Sorting out attractiveness, veiled in culture and experience.
Do the Low WHRs and BMIs Judged Most Attractive Indicate Higher Fertility? (2018) Lassek, Gaulin. https://www.ncbi.nlm.nih.gov/pubmed/30296846
In this research, they considered the long-held belief that men's choices in females reflect the reproductive health of these females, and that's why men like hourglass figures best everywhere (called the "fertility hypothesis," and has been popular in the West for the past 30 years). They found they could not support this belief with research. Men largely do prefer a particular ratio of hourglass-ness (its not a matter of the most or least hourglass possible), but it doesn't point directly towards healthy offspring necessarily.
"Waist size is the strongest predictor of attractiveness and largely mediates the relationship of both BMI and WHR (fatness and hourglass-ness) to attractiveness."
They found that men everywhere prefer body types that indicate not the ability of a woman to successfully bear children, but that indicate how young a woman is. The preferred body shape is "likely to be young but postpubertal."
"In well nourished populations, the low BMI and WHRs considered attractive are most likely to occur in women younger that age 20."
"What they do indicate is that a woman is likely to be young (15-19), has never been pregnant, and has maximal stores of brain building fatty acids." (From the interview, not the paper)
This age is not the most likely to be fecund (get pregnant), bear a child successfully, or be able to raise a child. "Men seeking mates with maximum fecundity should prefer women in their late 20s who are likely to have higher BMIs than those in their teens.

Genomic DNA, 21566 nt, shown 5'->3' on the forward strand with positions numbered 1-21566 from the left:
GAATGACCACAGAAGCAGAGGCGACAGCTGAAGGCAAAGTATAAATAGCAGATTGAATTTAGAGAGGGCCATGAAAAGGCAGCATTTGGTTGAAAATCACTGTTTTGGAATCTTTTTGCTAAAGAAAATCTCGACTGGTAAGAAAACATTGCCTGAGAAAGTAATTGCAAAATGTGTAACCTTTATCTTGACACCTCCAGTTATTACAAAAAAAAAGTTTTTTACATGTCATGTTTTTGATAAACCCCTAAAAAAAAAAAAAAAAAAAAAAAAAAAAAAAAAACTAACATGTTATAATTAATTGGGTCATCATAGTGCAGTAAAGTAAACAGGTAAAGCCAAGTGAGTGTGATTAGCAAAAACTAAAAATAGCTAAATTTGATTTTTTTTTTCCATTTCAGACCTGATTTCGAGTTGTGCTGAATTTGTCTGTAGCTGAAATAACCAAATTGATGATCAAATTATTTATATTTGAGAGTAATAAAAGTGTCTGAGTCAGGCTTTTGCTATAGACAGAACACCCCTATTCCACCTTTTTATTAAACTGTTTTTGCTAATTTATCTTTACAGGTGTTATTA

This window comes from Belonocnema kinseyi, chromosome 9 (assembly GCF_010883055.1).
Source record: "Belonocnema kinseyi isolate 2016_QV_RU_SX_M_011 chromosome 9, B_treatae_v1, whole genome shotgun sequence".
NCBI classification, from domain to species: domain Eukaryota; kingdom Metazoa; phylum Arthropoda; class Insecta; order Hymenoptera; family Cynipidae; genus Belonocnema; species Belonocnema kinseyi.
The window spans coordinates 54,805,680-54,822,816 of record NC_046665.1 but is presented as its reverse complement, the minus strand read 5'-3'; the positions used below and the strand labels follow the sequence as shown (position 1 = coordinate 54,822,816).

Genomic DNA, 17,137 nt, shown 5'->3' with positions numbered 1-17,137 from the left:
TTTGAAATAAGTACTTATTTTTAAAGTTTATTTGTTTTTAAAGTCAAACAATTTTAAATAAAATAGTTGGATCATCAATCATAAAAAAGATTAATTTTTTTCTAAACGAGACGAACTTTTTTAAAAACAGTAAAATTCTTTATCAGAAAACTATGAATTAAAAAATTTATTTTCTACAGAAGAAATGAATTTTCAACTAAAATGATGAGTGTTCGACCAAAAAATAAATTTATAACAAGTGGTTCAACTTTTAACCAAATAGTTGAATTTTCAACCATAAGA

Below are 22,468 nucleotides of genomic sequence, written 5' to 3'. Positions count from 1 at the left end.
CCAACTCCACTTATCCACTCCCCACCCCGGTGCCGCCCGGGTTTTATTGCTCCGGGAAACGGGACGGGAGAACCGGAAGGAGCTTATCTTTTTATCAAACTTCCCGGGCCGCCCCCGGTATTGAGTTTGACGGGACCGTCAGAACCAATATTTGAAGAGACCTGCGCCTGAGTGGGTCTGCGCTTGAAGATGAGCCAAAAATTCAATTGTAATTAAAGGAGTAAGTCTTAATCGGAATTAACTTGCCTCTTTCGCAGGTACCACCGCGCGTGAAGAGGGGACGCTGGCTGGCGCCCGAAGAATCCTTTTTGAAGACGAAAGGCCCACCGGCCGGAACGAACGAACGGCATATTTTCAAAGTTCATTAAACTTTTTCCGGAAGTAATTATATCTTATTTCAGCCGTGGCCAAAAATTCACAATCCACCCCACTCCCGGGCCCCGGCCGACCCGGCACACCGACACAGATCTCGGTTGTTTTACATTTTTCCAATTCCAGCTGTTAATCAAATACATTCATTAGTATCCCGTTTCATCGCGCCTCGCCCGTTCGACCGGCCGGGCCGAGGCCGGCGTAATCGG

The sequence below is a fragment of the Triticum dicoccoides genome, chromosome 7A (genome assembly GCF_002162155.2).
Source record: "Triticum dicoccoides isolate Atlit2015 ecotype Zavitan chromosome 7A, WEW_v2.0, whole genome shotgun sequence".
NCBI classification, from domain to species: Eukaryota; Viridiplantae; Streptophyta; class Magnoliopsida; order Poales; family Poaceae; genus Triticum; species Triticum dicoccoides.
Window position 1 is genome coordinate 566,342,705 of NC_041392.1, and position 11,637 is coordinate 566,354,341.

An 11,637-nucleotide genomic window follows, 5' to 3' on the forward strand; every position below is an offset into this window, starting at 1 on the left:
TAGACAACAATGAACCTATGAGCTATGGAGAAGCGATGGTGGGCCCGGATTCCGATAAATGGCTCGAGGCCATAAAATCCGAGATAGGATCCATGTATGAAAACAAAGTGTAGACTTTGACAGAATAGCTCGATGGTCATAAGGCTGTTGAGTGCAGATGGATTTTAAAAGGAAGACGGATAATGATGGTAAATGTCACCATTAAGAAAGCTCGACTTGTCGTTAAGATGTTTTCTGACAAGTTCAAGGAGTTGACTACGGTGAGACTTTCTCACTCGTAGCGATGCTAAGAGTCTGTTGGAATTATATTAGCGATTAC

Therefore men are aiming at women with "a decreased likelihood of conceiving"
Most cultures prefer the same low BMI, but not all. Cultures where the people experience a lot of "nutritional stress" (hunger) often prefer fatter women. In two big surveys, of 58 and 54 cultures, around 80% of men preferred women who were "plump or fat."
The preferred BMI/WHR in both types of culture indicates age. "Women's BMI and WHR are reliable predictors of age in well-nourished populations, WHR and BMI are lowest in adolescents and then increase monotonically. In subsistence populations in which men prefer higher than average BMIs, higher values also indicate a younger age, since BMI tends to decrease with age."
"The other half of the health-and-fertility hypothesis--that women with smaller waists and lower BMIs have better health--is also likely to be incorrect. However, better health was predicted by younger age."
Women aged postpubertal - 20 may "have high reproductive value. Even though these younger women have reduced current fecundability and a decreased likelihood of infant survival, they have maximal long-term reproductive potential.
In subsistence populations, "BMIs tend to remain low and often fall with age and parity"... "suggesting that reproductively relevant fat resources are depleted by reproduction."
Women with lower WTS (waist to stature) ratios also tended to have higher levels of omega-3 DHA in their stored fat, an important nutrient during pregnancy and breastfeeding.
"Highly attractive women tend to be 2-4 inches taller than average. We are working on trying to understand why" (from interview, not paper)